Yes, they’re getting hammered. But how? Rising prices for things you use every day and stagnant or reduced wages, that’s how. And don’t forget, take home pay was reduced by 2% when social security taxes returned to their normal levels in January 2013. They were reduced in 2009 as part of an economic stimulus plan.
What prices have increased? Milk, up seventy cents per gallon over 2012; gasoline has risen again; this time up 20% in most areas, and even higher in others. According to an article on money.cnn.com, the median household income in America has fallen more than $4,000 since 2000.
Healthcare is rising for those that are lucky enough to have it. An article on time.com, showed that health insurance premiums for families increased 131% in decade between 1999 and 2009. In fact, a Kaiser Family Foundation survey found that premiums are rising three time faster than wages.
How can one keep up? The pressure on the middle class continues to build.
Hourly workers are finding the hours being cut, accompanied by increases in their share of healthcare costs.
The number of persons working part time because they cannot find full time work has increased to 8 million from 4.8 million five years ago.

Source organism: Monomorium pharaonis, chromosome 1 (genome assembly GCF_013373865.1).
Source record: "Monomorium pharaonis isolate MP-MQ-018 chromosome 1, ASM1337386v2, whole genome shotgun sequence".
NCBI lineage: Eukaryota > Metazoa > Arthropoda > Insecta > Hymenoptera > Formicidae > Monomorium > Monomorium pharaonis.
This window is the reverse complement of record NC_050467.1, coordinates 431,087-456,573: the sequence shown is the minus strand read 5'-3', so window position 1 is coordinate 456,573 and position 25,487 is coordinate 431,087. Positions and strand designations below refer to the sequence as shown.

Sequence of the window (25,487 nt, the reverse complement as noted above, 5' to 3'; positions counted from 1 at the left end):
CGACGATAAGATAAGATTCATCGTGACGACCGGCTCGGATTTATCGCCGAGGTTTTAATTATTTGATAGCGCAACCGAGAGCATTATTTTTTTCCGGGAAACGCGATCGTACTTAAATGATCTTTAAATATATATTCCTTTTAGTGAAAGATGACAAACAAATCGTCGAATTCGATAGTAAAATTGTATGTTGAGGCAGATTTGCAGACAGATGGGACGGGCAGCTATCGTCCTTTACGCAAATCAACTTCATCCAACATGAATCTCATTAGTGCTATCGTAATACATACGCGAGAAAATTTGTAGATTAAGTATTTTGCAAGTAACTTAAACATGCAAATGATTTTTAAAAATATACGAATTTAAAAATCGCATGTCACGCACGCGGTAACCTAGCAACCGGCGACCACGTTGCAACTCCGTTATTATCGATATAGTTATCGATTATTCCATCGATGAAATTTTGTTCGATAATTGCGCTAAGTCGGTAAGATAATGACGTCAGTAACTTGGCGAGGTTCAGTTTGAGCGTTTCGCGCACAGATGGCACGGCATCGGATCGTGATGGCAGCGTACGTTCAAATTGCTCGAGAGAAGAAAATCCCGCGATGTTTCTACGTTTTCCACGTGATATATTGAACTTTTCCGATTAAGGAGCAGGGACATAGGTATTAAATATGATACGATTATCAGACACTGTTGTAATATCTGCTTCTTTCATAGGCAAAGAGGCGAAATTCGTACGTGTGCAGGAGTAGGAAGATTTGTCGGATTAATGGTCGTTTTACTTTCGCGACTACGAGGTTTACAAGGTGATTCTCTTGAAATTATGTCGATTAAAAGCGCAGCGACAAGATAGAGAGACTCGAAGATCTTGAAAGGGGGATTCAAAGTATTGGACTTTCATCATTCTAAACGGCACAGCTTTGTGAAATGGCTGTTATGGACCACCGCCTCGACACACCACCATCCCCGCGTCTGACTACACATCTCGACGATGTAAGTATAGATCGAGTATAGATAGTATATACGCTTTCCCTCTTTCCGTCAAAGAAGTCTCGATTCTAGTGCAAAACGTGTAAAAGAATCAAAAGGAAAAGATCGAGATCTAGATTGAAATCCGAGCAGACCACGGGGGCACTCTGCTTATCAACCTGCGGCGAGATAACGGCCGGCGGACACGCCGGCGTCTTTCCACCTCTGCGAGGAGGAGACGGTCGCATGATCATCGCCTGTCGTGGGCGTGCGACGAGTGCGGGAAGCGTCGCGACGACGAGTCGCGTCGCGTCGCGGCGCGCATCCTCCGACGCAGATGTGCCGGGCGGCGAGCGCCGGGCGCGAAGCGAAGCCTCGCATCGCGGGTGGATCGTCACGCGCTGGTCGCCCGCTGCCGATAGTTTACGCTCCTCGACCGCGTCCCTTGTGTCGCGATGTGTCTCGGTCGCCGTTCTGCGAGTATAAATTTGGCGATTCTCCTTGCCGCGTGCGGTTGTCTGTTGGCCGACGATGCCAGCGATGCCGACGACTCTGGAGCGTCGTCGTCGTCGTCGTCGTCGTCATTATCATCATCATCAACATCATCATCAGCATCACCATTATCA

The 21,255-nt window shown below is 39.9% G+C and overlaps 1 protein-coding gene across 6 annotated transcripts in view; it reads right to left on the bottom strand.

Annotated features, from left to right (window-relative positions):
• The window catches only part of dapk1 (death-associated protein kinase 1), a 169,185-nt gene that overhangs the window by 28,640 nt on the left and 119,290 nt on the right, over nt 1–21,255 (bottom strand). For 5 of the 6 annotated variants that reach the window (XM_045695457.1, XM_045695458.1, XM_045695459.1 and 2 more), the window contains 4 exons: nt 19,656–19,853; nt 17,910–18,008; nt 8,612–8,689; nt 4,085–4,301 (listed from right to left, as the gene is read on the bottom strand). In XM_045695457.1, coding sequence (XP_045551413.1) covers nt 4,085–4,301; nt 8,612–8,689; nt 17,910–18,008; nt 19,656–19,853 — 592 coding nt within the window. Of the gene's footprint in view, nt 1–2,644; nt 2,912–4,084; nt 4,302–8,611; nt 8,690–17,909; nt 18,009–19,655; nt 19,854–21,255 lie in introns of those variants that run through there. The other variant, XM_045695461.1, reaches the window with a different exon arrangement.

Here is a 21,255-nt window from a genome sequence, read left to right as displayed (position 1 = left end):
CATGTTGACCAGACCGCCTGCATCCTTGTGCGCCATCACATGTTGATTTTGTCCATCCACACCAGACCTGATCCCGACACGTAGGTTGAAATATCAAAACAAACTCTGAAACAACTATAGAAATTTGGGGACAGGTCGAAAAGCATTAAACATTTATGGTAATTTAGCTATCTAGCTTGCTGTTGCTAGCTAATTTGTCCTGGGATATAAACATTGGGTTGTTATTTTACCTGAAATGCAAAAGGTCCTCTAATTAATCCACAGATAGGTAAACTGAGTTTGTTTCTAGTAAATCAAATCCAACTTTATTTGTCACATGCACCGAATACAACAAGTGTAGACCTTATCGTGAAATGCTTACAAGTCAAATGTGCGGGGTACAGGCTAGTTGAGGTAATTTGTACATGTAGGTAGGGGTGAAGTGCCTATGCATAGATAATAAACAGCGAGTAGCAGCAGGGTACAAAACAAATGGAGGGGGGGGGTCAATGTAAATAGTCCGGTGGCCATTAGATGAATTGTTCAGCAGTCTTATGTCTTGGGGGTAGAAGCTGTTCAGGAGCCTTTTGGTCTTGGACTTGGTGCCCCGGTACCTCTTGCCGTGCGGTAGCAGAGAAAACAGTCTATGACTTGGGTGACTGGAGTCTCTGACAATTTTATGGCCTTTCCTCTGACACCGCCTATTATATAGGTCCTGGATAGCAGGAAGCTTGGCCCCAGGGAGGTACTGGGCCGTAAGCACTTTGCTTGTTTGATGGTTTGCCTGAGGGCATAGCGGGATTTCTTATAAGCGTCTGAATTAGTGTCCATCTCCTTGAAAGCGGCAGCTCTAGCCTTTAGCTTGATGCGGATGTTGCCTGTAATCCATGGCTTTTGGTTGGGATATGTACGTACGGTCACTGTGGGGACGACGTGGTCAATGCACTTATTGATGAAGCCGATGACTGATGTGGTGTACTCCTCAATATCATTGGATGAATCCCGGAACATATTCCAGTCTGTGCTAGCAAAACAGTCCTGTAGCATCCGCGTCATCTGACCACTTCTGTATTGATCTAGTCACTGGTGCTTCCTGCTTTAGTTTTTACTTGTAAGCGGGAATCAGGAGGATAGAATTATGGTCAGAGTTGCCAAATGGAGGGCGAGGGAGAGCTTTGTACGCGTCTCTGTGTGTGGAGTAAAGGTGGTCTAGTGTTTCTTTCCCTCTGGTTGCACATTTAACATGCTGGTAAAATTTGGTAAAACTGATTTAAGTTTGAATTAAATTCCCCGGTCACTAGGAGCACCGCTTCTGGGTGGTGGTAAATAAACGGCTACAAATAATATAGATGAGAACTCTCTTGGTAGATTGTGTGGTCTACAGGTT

And then there are home values. We don’t need to rehash the entire sordid story, but suffice to say that home values are almost 30% lower than they were in 2006. This has a major impact on the middle class on many fronts. First, with little or no equity, they are unable to borrow against the home for improvements or emergencies. Second, for most of the middle class, their home represents a great portion of what they plan for retirement. With values suppressed, retirement has to be put off. It also means that the net worth of the average middle class person just dropped by 1/3 to half or more.
Want more fuel for the fire? Between 1993 and 2011, the top 1% saw their income rise 58% while everyone else has risen just 6%.
The outlook doesn’t look particularly strong either. Without an American consensus that there is even a problem that it needs to be fixed, expect the problems of the middle class to remain.